When Flesh and Heart Fail

“My flesh and my heart may fail,
but God is the strength of my heart,
my portion forever” (Ps 73:26).

This is what I like to call a “Psalmist classic.” It’s the kind of verse you find written on a coffee mug or t-shirt, maybe even tattooed on someone’s arm. It’s a verse that, apart from any context, can easily turn into a “feel-good” platitude, a bright ray of biblical sunshine for the cloudy days of our lives.

Don’t get me wrong. God’s Word – whether written on the pages of our Bibles or the sides of our coffee mugs – is for us a daily necessity, especially in the midst of our distracted age. Nevertheless, we must always seek to interpret Scripture within context. In fact, understanding the context of a given passage often brings Scripture to bear upon our lives in ways we never before imagined. Such is the case with Psalm 73.

When Heart and Flesh Fail

When we read this Psalm, we must not imagine the Psalmist sitting quietly at the edge of a pond, writing down his warm and fuzzy thoughts about the benevolent nature of the universe. To the contrary, Psalm 73 was written from the pen of a man filled with confusion, frustration, and an overall sense that life was nothing but a contradiction.

The Psalmist begins with a truthful statement about God’s goodness toward “the pure in heart” (v. 1). So far, so good. But then, quite suddenly, the Psalmist shifts his focus: “But as for me, my feet almost slipped; my steps nearly went astray. For I envied the arrogant; I saw the prosperity of the wicked” (v. 2-3). What has happened? With humble honesty, the Psalmist has laid bare his sinful heart before his Maker, revealing the contrast between the “pure in heart” and his own, envious heart.

The sin of envy manifests itself in several ways for the Psalmist. For example, he doubts God’s justice and despairs over the seemingly meaningless nature of suffering (v. 4-14). It’s as if the Psalmist has pointed a finger at the world and screamed, “This is one, big contradiction!”

Despite their pride, violence, and mockery of God, the wicked “are always at ease, and they increase in their wealth” (v. 12). The bewilderment doesn’t stop there! With an eye toward his own suffering, the Psalmist begins to call his own pursuit of godliness into question: “Did I purify my heart and wash my hands in innocence for nothing?” (v. 13). Herein lies the lament of a person who tries and tries, but continually falls short of his or her vision of success.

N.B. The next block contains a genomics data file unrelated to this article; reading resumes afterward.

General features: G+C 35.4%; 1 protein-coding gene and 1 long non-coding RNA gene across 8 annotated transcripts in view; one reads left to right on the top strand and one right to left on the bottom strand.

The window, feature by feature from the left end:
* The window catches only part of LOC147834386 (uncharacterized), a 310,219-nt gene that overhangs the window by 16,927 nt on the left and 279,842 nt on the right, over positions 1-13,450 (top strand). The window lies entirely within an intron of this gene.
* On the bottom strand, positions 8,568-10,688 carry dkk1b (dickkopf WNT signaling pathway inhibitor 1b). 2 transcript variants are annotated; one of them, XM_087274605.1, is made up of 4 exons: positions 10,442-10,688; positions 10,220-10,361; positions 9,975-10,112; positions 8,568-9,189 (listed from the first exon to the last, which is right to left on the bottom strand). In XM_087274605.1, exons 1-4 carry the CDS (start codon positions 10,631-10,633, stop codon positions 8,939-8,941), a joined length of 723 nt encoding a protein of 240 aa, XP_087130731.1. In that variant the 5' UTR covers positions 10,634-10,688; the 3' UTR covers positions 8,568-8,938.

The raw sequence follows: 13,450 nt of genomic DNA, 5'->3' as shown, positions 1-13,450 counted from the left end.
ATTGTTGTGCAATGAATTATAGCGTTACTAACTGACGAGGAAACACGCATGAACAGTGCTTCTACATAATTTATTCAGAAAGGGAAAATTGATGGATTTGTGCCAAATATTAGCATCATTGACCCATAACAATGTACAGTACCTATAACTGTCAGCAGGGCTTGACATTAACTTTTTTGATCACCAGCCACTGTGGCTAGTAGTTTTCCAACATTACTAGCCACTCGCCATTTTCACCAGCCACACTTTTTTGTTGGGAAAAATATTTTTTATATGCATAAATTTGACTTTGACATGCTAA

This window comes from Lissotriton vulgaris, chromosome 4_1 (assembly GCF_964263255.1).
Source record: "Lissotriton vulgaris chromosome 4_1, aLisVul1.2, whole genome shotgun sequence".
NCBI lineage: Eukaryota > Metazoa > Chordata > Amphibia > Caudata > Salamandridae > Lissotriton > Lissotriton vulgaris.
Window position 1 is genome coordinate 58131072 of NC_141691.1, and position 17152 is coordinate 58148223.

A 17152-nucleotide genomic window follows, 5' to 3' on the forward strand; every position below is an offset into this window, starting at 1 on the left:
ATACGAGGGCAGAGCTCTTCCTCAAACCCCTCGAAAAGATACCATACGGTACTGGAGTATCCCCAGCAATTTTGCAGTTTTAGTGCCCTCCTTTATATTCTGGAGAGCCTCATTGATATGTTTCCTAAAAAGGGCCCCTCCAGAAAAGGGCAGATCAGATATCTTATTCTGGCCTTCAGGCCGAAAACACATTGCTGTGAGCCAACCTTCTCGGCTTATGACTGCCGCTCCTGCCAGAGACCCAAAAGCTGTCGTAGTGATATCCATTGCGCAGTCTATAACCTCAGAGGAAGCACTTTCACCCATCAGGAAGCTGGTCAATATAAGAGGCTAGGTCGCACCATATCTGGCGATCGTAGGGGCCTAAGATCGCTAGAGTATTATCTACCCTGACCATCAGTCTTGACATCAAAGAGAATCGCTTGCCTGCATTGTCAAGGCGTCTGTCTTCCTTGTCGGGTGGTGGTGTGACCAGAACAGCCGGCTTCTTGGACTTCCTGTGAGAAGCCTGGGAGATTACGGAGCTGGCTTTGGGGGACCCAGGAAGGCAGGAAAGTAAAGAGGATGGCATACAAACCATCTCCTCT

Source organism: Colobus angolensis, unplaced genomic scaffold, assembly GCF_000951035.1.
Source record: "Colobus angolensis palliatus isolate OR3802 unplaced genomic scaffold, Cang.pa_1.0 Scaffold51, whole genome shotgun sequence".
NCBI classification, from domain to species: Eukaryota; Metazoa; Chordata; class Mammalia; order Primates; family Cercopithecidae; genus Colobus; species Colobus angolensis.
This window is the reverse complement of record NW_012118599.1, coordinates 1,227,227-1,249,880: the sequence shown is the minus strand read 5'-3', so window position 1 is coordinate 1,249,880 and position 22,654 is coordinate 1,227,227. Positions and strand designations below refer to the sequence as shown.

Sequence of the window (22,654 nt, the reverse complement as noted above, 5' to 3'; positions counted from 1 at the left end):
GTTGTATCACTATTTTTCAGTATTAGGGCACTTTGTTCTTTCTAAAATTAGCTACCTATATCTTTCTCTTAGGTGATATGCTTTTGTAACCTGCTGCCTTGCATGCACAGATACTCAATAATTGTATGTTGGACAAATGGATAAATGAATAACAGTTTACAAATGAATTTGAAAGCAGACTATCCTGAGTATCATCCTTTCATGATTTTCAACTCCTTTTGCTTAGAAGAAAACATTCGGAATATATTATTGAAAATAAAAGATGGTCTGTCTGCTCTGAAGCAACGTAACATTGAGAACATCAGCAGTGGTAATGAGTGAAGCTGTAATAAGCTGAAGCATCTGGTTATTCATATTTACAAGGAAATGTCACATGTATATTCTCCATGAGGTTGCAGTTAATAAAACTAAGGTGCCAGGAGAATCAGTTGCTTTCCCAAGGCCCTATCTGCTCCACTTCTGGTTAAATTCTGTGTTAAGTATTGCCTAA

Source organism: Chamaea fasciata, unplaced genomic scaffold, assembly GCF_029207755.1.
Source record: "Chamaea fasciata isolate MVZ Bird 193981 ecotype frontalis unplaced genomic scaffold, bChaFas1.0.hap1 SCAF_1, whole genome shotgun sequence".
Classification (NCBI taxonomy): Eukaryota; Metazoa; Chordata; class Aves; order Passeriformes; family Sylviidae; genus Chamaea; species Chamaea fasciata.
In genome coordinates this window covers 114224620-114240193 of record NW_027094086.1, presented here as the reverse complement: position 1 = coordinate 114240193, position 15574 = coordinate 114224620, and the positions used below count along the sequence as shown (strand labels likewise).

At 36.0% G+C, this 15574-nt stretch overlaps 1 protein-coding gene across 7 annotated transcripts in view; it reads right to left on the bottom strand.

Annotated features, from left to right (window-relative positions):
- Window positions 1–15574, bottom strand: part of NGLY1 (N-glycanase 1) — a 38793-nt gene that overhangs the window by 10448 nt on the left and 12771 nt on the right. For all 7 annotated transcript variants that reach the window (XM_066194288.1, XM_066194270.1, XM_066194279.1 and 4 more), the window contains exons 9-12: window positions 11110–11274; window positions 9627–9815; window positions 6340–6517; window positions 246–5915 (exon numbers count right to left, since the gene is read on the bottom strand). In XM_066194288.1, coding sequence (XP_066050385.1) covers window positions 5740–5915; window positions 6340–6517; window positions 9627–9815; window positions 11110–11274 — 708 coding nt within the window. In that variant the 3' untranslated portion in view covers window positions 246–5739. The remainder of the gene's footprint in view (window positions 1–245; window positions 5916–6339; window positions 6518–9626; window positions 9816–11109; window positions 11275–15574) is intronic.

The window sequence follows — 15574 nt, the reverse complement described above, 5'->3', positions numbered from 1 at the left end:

Can you resonate with the Psalmist’s frustration? I sure can.

I’ve often wondered why God seems to let the wicked get off the hook so easily; meanwhile, the righteous among us can never seem to catch a break. We all know of women and men in our churches who, despite their faithful giving and serving and praying, appear to catch the brunt end of every kind of suffering. As has often been asked, “Why must the rich get richer and the poor get poorer?” and “Why must the righteous suffer?”

To be sure, there are holes all-throughout this kind of logic. For starters, the distinction between “righteous” and “wicked” is not as clear as we’d like it to be, especially in a world in which “all have sinned and fallen short of God’s glory” (Rom 3:23). As Jesus himself taught, “there is only One who is good” (Mt 19:17). Moreover, who’s to say that the wicked are not presently suffering from the effects of their wickedness? While the grass might seem greener on the other side, it may feel like broken glass underneath their feet.

Regardless of the assumptions we bring, these very questions remain. They are the questions we ask in frailest moments. And even when we don’t, the Bible itself asks them for us, which brings us back to Psalm 73. How does the Psalmist – and how do we – find peace in the midst of such perplexing thoughts?

The Only Safe Place

For those in Christ, the safest place to run to (the only place to run to, really) is none other than God’s presence. The Psalmist continues, “When I thought how to understand this, it seemed to me a wearisome task, until I went into the sanctuary of God” (v. 16). This dependent clause should bring great comfort to the confused and to the skeptical, to those wearied and burdened by the apparent contradictions of the world.

To know that God’s sanctuary – God’s holy presence – is the safest place to go in the midst of doubt and despair can bring living water to our parched souls! The book of Hebrews speaks of the same reality: “Let us then with confidence draw near to the throne of grace, that we may receive mercy and find grace in time of need.”

Christian, in prayer, you are not entering the presence of a god who is temperamental or easily disturbed by your confusion and doubt. No. You are entering the presence of a “high priest who is [able] to sympathize with [your] weaknesses” (Heb 4:15) – the Lord Jesus Christ.

Thus, the Psalmist prays, “I am continually with you; you hold my right hand. You guide me with your counsel, and afterward you will receive me to glory… My flesh and my heart may fail, but God is the strength of my heart and my portion forever” (v. 23-26).

May we find refuge in our ever-present, gracious God.

Published by Intentional Faith

Devoted to a Faith that Thinks

%d bloggers like this: